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An aerial photo shows treated water diluted by seawater flowing into a secondary water reservoir, then into a connected undersea tunnel for an offshore discharge at the Fukushima Daiichi nuclear power plant, in Fukushima, northern Japan, on Aug. 24.The Associated Press

For 12 years, ever since an earthquake and tsunami caused a triple meltdown at Japan’s Fukushima Daiichi Nuclear Power Plant, contaminated water has been stored in 30-metre-high tanks. Today, there are more than a thousand, and the disaster site is the size of a small town.

On Thursday, after years of preparation and treatment, the plant’s operator, Tokyo Electric Power Company (TEPCO), began releasing some of that water into the Pacific Ocean. Both the company and the Japanese government insist the plan is safe. Opponents of the plan – environmental groups, fishermen, Beijing – disagree.

Just hours after the discharge process began, China issued a blanket ban on imports of Japanese seafood products, saying it was “highly concerned about the risk of radioactive contamination.” Earlier, the country’s Ministry of Ecology and Environment accused Japan of “putting its own self-interest above the long-term well-being of all mankind” and urged Tokyo to listen to “the voice of the international community and dispose of nuclear-contaminated water in a scientific, safe and transparent manner.”

Japan, however, insists this is exactly what it is doing. The International Atomic Energy Agency, the United Nations nuclear regulatory body, has signed off on the plan, saying it meets international standards and will have “negligible” effects on the environment. The United States has also supported the discharge, as have to a lesser degree Japan’s neighbours South Korea and Taiwan.

Speaking to CNN last month, IAEA director-general Rafael Grossi said it was understandable that people have concerns, given the scale of the plan.

“When one visits Fukushima, it is quite impressive – I will even say ominous – to look at all these tanks, more than a million tons of water that contains radionuclides, imagining that this is going to be discharged into the ocean,” he told the broadcaster. “So all sorts of fears kick in, and one has to take them seriously, to address and to explain.”

But he defended the discharge as safe and better than other options, such as burying the water or boiling it and releasing the vapour into the atmosphere.

Greenpeace has strongly criticized the plan, however, saying it underestimates the risk to health, “disregards scientific evidence, violates the human rights of communities in Japan and the Pacific region, and is non-compliant with international maritime law.”

The environmental group argues that long-term storage is a viable option but has been dismissed by Tokyo, as it would expose flaws in the government’s decommissioning of the Fukushima plant, where radioactive water continues to accumulate more than a decade after the disaster. Large amounts of contaminated soil and nuclear fuel debris also remain to be handled.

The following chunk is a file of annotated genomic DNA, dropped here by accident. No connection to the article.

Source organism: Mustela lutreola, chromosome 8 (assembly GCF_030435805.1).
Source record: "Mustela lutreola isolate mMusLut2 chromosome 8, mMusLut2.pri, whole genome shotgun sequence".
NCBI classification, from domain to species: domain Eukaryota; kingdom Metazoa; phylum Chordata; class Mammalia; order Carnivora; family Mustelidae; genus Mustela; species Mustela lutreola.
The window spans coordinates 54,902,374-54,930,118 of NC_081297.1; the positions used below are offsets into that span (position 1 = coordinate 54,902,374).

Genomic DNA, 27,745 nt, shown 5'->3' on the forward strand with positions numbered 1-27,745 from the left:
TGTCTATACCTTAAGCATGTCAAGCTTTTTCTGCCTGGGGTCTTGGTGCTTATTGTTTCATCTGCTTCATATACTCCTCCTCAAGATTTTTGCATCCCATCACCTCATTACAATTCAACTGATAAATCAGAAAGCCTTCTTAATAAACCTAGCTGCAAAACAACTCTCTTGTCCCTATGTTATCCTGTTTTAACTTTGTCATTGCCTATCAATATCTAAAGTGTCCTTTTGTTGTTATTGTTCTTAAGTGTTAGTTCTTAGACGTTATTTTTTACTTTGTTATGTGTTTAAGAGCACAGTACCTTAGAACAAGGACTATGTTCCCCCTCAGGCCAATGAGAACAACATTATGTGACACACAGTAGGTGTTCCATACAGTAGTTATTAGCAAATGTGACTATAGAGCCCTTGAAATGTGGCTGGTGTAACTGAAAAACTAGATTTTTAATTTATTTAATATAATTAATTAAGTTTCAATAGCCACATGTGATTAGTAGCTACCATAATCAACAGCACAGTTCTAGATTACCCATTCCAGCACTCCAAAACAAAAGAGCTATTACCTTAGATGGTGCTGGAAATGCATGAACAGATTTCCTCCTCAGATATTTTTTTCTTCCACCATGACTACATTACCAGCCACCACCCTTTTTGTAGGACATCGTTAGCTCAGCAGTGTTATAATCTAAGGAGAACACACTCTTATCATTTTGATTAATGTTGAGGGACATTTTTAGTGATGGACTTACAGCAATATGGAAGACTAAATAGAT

According to TEPCO, most radioactive elements have been removed from the water to be discharged, except for tritium, a hydrogen isotope that cannot be filtered out and must be diluted. Tritium levels in the water released Thursday were about 63 becquerels a litre, the company said, far below the World Health Organization drinking water limit of 10,000 becquerels a litre. A becquerel is a unit of radioactivity.

Many nuclear plants around the world routinely discharge water contaminated with higher levels of tritium, including in China – something Tokyo has been keen to point out. But accusations of hypocrisy did not stop China and Hong Kong – Japan’s largest and second-largest markets for agricultural and fisheries exports – from threatening to ban seafood imports if the discharge went ahead.

On Wednesday, Hong Kong restricted aquatic imports from 10 areas of Japan, four of which are landlocked and would not be affected by the discharge into the Pacific. Last month, Japanese deputy consul-general Naoto Nakahara accused the Hong Kong government of “trying to win brownie points from Beijing” with its tough response, which could devastate a food and beverage sector still recovering from the pandemic.

There are about 2,000 restaurants serving Japanese food in Hong Kong, up to a third of which could be forced to close as a result of the ban, according to the city’s Federation of Restaurants and Related Trades.

Japanese fishing groups fear the damage to their livelihoods could go beyond formal measures. Seafood sales were down about 30 per cent in Hong Kong even before this week, and there have been protests in South Korea and Taiwan, sparking fears of a consumer boycott. On Thursday, police in Seoul arrested more than a dozen people who had attempted to enter the Japanese embassy during a demonstration there.

“Being told something is scientifically safe and feeling reassured are two different things,” said Masanobu Sakamoto, head of the Japanese National Federation of Fisheries Cooperative Associations. “Proof that the water release is scientifically safe may not remove reputational damage.”

Many Japanese consumers have also expressed concern. On Thursday, protesters in Tokyo rallied against the discharge. The Fukushima disaster renewed long-standing worries in Japan about nuclear energy, resulting in a decade-long moratorium that was only lifted last year.

With files from Reuters.

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